Marc My Words
By Marc Alexander MP
Where's the Rule Book for the Parole Board game?
Well, at long last we have the Parole Board admitting that up to 150 of its decisions for some of New Zealand's worst criminals were made illegally! Most of us suspected the soundness of some of the decisions which were dubious, to put it charitably - and to have one of the Board's spokespeople challenge their legitimacy must surely be worth an inquiry.
It seems that the fracas is over whether an adviser (David Chaplow, the Health Ministry Health Director) had jeopardised some decisions by overstepping his role and taking part in the actual deliberations as if he was a Board member.
Given that 86% of all offenders are reconvicted within five years (most are released through parole provisions), the new difficulties highlighted by the Board spokesman will not do much to bolster public confidence in the parole process. Take sex offender and paedophile Peter Liddell. He already had 17 convictions for having victimised boys for more than 20 years as a social worker at Middlemore Hospital and guidance counsellor at Kings College, before he was released on parole in 1998, having served a paltry four years of a seven year (!) sentence. He has demonstrated his utter contempt for his victims, the rule of law and the rights of civil society, and he has betrayed the unwarranted charity that the parole process extended to him, by pleading guilty to yet another sexual violation (this time of a 15 year old boy). It is worrying enough that he was given parole; but that pred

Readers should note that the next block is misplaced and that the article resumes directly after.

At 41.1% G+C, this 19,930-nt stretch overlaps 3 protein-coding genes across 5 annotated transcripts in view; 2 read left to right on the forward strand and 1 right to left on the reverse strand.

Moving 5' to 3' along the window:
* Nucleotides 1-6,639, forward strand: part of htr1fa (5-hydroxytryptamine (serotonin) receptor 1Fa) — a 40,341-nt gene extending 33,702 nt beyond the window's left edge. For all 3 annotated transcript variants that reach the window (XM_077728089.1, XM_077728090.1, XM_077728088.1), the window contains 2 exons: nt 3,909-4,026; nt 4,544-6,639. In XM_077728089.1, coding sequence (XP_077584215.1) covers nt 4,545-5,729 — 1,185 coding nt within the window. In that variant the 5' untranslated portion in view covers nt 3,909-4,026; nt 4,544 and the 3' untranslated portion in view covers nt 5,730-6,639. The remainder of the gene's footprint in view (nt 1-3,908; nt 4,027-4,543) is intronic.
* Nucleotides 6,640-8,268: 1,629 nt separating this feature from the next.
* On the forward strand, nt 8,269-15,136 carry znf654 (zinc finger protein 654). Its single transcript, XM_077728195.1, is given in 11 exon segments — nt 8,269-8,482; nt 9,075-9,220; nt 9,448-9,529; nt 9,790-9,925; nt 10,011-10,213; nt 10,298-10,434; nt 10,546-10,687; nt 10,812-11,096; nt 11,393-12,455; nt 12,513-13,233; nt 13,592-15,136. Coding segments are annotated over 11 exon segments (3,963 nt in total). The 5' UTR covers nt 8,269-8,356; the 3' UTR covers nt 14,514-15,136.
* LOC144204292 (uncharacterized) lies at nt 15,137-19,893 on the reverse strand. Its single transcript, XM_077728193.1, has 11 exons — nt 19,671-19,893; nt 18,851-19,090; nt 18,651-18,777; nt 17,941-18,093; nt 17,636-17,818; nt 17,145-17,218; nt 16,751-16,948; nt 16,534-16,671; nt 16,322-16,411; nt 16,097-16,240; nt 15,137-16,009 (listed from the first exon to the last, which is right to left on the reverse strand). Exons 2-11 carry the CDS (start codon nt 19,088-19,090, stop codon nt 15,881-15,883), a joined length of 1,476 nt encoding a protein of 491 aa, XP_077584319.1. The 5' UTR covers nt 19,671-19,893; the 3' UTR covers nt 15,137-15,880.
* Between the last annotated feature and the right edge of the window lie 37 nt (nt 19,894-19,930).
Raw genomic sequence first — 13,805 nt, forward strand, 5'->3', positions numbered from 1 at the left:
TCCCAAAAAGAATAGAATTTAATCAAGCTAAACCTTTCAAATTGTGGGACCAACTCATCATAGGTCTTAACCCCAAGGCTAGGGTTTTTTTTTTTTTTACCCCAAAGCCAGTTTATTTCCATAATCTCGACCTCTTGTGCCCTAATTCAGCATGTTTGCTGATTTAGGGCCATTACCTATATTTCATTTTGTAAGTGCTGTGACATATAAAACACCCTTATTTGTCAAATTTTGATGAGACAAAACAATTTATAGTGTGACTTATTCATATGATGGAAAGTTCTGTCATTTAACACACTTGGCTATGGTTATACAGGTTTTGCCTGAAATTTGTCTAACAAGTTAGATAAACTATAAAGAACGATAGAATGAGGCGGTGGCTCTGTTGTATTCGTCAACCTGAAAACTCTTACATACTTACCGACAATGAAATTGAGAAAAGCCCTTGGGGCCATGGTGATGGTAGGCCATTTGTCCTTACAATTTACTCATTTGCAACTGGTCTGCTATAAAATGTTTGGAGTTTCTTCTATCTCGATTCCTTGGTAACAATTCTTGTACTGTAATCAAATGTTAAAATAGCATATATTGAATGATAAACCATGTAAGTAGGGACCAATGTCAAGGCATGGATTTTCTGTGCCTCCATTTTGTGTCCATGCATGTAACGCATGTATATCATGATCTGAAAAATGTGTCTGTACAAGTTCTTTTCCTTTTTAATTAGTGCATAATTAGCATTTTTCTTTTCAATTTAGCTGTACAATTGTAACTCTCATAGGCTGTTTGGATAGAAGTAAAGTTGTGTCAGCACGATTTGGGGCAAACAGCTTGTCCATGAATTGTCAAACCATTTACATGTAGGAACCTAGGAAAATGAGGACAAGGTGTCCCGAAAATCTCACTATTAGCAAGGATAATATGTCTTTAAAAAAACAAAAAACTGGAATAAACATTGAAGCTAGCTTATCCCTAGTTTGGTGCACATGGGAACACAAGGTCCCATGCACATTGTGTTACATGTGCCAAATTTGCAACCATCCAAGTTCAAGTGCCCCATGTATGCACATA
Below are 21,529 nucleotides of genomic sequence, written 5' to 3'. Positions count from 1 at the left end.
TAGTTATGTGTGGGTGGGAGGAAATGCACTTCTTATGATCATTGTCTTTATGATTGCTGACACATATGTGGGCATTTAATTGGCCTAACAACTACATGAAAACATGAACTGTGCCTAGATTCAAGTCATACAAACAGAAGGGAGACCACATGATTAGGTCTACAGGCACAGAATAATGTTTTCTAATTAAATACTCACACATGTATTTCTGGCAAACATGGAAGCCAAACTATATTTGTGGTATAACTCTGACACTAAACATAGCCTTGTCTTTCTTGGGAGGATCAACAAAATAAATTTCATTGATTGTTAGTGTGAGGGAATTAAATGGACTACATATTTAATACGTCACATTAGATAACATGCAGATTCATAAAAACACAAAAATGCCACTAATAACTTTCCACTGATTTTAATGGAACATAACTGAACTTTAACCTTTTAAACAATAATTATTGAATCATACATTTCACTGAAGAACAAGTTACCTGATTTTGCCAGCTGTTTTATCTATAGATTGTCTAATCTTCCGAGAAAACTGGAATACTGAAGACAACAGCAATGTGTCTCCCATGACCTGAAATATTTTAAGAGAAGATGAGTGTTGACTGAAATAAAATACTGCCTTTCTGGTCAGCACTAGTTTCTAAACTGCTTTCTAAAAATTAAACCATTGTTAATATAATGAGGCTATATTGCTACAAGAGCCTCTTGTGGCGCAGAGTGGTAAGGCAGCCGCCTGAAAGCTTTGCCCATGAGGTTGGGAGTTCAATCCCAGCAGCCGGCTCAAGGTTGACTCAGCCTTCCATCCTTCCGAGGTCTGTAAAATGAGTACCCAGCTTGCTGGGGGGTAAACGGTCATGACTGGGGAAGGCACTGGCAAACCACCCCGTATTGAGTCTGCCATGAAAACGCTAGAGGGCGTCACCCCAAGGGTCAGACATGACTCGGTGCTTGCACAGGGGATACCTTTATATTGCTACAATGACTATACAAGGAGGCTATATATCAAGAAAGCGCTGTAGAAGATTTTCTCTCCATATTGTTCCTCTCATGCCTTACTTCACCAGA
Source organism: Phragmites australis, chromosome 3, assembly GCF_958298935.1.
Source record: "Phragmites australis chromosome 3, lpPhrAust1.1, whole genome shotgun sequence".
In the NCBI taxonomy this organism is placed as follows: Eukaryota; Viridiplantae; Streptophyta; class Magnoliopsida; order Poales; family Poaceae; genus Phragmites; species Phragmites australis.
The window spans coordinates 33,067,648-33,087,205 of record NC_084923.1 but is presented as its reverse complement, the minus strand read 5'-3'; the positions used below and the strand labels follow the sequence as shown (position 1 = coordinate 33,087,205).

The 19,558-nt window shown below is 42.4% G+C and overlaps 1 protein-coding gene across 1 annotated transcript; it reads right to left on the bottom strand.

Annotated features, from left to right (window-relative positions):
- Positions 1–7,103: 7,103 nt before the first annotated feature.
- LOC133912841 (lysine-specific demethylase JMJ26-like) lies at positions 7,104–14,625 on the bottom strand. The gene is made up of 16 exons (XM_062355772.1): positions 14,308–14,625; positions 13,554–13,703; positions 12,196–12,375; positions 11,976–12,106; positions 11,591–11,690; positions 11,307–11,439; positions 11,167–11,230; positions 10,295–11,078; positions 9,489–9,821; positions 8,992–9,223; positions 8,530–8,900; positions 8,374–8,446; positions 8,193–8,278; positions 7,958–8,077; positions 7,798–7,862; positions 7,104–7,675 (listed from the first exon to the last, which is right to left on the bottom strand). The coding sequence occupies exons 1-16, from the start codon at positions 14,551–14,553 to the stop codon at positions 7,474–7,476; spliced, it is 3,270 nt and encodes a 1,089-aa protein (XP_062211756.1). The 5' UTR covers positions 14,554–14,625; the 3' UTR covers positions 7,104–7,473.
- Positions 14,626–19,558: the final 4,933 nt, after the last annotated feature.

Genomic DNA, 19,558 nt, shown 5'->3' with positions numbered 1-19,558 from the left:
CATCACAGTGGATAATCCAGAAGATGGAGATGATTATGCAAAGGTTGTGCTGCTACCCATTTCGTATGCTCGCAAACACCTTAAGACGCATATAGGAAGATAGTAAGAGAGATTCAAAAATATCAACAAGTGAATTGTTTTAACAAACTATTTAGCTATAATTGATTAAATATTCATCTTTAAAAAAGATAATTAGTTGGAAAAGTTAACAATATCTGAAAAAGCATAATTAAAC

More worrying however, is that it is not known if the Parole Board's review of the files has resulted in offenders being released from, or recalled to, prison. The nub of it all is this; we just don't know whether convicted prisoners should have come or gone!
Worse still - it might be that if illegalities could be established those convicted offenders affected could be eligible for compensation. It is indeed ironical that these Parole Board shenanigans could end up making crime pay! How will our law-abiding taxpayers feel about that - not to mention the victims of these criminals?
These Board members are appointed on the recommendation of the Attorney General, Margaret Wilson. And what does she say? Her response was, "It's an operational matter for the Parole Board to deal with". Hardly the take-charge, take-responsibility answer we should expect, but an evasive and underwhelming abrogation of responsibility.
Yet again, this response has undermined the integrity and confidence of that embattled institution, the Parole Board. Quite frankly, it's hard to take seriously an institution whose rationale is to undermine and cut short the sentences handed down by the Courts. It diminishes the denunciatory power of sentences; passes judgements contrary to much public expectation; and is now challenged by one of its own on the legality of some of its decisions.
It's not before time to put the failed experiment of Parole back into the closet of failed ideas.we are now wiser and we should move on.